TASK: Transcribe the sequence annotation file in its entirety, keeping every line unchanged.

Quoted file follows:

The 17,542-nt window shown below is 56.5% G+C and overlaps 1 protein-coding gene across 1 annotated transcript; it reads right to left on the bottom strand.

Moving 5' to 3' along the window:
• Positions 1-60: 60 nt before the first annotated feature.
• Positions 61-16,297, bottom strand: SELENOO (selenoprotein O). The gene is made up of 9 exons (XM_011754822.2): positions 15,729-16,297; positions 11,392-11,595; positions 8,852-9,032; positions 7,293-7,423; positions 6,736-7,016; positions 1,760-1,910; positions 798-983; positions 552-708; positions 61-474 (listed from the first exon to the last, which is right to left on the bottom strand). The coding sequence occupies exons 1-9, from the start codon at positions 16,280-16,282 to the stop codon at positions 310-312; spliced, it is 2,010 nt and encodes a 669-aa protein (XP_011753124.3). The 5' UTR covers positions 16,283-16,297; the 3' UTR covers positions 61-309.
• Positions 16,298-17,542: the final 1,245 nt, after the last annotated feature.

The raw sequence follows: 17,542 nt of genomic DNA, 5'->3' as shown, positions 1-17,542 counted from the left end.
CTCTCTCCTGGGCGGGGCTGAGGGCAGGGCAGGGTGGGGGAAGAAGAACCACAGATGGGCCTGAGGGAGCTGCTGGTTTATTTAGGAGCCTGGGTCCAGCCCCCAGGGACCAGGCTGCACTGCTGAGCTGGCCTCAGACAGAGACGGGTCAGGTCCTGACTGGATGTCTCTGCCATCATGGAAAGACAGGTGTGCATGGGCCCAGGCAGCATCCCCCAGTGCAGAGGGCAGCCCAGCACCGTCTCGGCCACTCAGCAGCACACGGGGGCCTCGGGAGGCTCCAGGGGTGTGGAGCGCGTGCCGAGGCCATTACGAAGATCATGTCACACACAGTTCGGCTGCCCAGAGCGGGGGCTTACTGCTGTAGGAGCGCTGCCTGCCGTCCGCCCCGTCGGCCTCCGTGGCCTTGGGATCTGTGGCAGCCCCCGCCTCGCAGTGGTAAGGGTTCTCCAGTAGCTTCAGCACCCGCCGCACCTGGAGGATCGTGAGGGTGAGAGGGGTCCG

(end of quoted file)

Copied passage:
The 17,542-nt window shown below is 56.5% G+C and overlaps 1 protein-coding gene across 1 annotated transcript; it reads right to left on the bottom strand.

Moving 5' to 3' along the window:
• Positions 1-60: 60 nt before the first annotated feature.
• Positions 61-16,297, bottom strand: SELENOO (selenoprotein O). The gene is made up of 9 exons (XM_011754822.2): positions 15,729-16,297; positions 11,392-11,595; positions 8,852-9,032; positions 7,293-7,423; positions 6,736-7,016; positions 1,760-1,910; positions 798-983; positions 552-708; positions 61-474 (listed from the first exon to the last, which is right to left on the bottom strand). The coding sequence occupies exons 1-9, from the start codon at positions 16,280-16,282 to the stop codon at positions 310-312; spliced, it is 2,010 nt and encodes a 669-aa protein (XP_011753124.3). The 5' UTR covers positions 16,283-16,297; the 3' UTR covers positions 61-309.
• Positions 16,298-17,542: the final 1,245 nt, after the last annotated feature.

The raw sequence follows: 17,542 nt of genomic DNA, 5'->3' as shown, positions 1-17,542 counted from the left end.
CTCTCTCCTGGGCGGGGCTGAGGGCAGGGCAGGGTGGGGGAAGAAGAACCACAGATGGGCCTGAGGGAGCTGCTGGTTTATTTAGGAGCCTGGGTCCAGCCCCCAGGGACCAGGCTGCACTGCTGAGCTGGCCTCAGACAGAGACGGGTCAGGTCCTGACTGGATGTCTCTGCCATCATGGAAAGACAGGTGTGCATGGGCCCAGGCAGCATCCCCCAGTGCAGAGGGCAGCCCAGCACCGTCTCGGCCACTCAGCAGCACACGGGGGCCTCGGGAGGCTCCAGGGGTGTGGAGCGCGTGCCGAGGCCATTACGAAGATCATGTCACACACAGTTCGGCTGCCCAGAGCGGGGGCTTACTGCTGTAGGAGCGCTGCCTGCCGTCCGCCCCGTCGGCCTCCGTGGCCTTGGGATCTGTGGCAGCCCCCGCCTCGCAGTGGTAAGGGTTCTCCAGTAGCTTCAGCACCCGCCGCACCTGGAGGATCGTGAGGGTGAGAGGGGTCCG